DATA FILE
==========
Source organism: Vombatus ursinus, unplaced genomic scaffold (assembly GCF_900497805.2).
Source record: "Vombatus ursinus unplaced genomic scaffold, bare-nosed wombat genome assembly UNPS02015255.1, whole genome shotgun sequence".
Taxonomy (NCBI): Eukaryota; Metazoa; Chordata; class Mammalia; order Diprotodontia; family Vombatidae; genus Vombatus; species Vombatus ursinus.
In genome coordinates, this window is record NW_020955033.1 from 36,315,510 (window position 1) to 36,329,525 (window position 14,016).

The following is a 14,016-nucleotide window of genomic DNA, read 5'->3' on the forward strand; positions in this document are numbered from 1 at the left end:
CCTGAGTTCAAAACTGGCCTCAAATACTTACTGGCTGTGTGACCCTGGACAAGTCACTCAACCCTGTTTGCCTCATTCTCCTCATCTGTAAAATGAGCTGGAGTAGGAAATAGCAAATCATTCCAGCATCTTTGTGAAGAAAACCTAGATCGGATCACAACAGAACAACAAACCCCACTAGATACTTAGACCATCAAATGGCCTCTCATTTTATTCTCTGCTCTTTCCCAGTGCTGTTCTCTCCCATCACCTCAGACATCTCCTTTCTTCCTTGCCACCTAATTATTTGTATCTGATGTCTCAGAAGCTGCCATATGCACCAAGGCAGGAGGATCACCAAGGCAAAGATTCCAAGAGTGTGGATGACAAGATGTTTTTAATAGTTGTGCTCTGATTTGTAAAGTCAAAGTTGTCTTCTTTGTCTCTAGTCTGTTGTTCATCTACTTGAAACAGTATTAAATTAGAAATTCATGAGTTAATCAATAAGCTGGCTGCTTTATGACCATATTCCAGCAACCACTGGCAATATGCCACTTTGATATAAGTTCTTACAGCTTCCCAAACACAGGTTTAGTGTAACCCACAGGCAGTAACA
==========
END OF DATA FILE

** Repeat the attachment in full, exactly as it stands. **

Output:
Source organism: Vombatus ursinus, unplaced genomic scaffold (assembly GCF_900497805.2).
Source record: "Vombatus ursinus unplaced genomic scaffold, bare-nosed wombat genome assembly UNPS02015255.1, whole genome shotgun sequence".
Taxonomy (NCBI): Eukaryota; Metazoa; Chordata; class Mammalia; order Diprotodontia; family Vombatidae; genus Vombatus; species Vombatus ursinus.
In genome coordinates, this window is record NW_020955033.1 from 36,315,510 (window position 1) to 36,329,525 (window position 14,016).

The following is a 14,016-nucleotide window of genomic DNA, read 5'->3' on the forward strand; positions in this document are numbered from 1 at the left end:
CCTGAGTTCAAAACTGGCCTCAAATACTTACTGGCTGTGTGACCCTGGACAAGTCACTCAACCCTGTTTGCCTCATTCTCCTCATCTGTAAAATGAGCTGGAGTAGGAAATAGCAAATCATTCCAGCATCTTTGTGAAGAAAACCTAGATCGGATCACAACAGAACAACAAACCCCACTAGATACTTAGACCATCAAATGGCCTCTCATTTTATTCTCTGCTCTTTCCCAGTGCTGTTCTCTCCCATCACCTCAGACATCTCCTTTCTTCCTTGCCACCTAATTATTTGTATCTGATGTCTCAGAAGCTGCCATATGCACCAAGGCAGGAGGATCACCAAGGCAAAGATTCCAAGAGTGTGGATGACAAGATGTTTTTAATAGTTGTGCTCTGATTTGTAAAGTCAAAGTTGTCTTCTTTGTCTCTAGTCTGTTGTTCATCTACTTGAAACAGTATTAAATTAGAAATTCATGAGTTAATCAATAAGCTGGCTGCTTTATGACCATATTCCAGCAACCACTGGCAATATGCCACTTTGATATAAGTTCTTACAGCTTCCCAAACACAGGTTTAGTGTAACCCACAGGCAGTAACA